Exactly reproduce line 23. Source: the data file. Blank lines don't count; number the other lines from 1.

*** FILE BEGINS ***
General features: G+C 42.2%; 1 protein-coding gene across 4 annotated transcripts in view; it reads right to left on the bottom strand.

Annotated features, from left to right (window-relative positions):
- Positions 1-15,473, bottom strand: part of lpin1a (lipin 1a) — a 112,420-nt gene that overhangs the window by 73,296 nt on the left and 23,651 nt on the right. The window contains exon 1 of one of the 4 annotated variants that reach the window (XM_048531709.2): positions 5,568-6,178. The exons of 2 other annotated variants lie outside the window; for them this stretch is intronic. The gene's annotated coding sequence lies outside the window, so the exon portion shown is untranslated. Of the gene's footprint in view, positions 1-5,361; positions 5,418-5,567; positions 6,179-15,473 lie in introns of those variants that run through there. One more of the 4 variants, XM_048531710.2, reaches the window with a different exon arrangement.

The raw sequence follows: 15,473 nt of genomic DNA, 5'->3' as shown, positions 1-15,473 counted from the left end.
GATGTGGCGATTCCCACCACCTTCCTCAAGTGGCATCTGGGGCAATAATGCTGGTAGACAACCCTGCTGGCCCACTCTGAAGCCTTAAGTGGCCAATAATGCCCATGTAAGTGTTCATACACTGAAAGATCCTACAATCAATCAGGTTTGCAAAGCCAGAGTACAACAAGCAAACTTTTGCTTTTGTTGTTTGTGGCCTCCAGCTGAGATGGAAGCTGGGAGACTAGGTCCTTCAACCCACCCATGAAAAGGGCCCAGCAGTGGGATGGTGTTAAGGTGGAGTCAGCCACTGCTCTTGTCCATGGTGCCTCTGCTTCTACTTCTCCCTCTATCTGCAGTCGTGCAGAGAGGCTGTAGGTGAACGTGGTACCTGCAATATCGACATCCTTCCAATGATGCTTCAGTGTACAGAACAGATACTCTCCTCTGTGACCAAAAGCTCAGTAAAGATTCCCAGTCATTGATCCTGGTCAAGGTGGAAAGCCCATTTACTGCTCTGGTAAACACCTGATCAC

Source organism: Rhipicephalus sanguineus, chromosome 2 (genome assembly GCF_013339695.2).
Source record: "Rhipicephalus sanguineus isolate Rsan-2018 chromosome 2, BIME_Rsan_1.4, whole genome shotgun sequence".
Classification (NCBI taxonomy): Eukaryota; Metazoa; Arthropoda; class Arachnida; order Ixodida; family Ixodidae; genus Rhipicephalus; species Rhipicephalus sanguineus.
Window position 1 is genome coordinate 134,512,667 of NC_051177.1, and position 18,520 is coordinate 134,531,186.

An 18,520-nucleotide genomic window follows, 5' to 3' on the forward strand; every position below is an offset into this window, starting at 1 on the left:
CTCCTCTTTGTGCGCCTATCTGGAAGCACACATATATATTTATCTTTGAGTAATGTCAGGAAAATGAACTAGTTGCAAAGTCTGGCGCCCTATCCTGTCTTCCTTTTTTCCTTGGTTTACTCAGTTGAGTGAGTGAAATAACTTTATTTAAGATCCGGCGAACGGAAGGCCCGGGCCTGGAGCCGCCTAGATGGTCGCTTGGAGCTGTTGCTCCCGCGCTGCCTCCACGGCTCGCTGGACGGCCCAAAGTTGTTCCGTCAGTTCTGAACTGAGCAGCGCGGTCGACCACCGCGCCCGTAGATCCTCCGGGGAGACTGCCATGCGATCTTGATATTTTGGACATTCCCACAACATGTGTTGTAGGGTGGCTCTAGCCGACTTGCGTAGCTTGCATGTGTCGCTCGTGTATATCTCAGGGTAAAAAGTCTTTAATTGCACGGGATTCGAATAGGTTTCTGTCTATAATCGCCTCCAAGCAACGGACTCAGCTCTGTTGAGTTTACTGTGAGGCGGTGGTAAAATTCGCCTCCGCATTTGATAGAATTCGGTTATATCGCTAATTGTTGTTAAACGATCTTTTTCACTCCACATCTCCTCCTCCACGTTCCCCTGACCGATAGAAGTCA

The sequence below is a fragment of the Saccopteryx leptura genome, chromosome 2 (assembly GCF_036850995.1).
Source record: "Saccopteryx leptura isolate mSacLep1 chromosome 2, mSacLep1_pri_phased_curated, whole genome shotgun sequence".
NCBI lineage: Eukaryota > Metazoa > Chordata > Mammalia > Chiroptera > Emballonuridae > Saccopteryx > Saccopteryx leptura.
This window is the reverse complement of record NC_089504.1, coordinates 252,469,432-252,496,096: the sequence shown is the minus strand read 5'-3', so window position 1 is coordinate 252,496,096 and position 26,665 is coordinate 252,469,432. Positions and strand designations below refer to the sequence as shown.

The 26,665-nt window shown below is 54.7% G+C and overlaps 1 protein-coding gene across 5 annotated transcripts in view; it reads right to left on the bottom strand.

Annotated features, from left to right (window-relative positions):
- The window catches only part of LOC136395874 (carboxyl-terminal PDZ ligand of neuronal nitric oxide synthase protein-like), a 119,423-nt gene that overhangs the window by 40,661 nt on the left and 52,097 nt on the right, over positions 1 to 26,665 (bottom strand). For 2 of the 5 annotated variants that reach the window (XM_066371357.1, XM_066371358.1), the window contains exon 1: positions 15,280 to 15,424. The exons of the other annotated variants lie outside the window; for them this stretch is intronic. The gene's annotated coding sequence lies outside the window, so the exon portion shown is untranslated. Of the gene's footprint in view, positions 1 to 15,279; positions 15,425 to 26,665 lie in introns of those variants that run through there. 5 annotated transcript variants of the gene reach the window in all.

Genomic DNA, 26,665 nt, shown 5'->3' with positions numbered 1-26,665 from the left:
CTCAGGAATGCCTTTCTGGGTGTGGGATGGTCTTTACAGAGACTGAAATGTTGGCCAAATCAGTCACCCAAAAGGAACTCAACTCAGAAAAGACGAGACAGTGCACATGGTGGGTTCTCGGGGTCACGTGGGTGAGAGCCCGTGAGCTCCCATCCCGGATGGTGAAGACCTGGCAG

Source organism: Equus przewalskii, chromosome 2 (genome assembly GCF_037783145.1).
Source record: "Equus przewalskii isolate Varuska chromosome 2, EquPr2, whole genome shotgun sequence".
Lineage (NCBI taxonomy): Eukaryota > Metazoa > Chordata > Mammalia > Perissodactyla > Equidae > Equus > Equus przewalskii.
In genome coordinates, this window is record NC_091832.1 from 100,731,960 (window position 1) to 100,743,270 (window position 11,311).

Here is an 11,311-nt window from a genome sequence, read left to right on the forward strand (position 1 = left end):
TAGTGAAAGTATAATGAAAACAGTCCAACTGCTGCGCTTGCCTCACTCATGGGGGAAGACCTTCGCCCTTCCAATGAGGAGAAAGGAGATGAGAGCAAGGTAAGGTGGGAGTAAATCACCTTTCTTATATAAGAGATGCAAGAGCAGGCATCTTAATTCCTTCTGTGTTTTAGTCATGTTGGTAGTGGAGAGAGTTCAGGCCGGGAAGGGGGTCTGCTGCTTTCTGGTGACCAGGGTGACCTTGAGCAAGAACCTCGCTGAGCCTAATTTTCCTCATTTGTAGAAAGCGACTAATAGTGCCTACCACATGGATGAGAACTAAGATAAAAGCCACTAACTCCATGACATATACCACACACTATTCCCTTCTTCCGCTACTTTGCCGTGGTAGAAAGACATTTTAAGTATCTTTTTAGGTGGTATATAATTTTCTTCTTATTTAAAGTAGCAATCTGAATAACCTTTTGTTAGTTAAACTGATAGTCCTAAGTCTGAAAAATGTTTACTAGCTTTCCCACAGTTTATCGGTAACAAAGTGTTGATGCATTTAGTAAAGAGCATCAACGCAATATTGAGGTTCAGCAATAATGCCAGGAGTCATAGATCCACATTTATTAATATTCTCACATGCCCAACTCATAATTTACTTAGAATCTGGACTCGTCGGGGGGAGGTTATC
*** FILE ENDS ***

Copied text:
Lineage (NCBI taxonomy): Eukaryota > Metazoa > Chordata > Mammalia > Perissodactyla > Equidae > Equus > Equus przewalskii.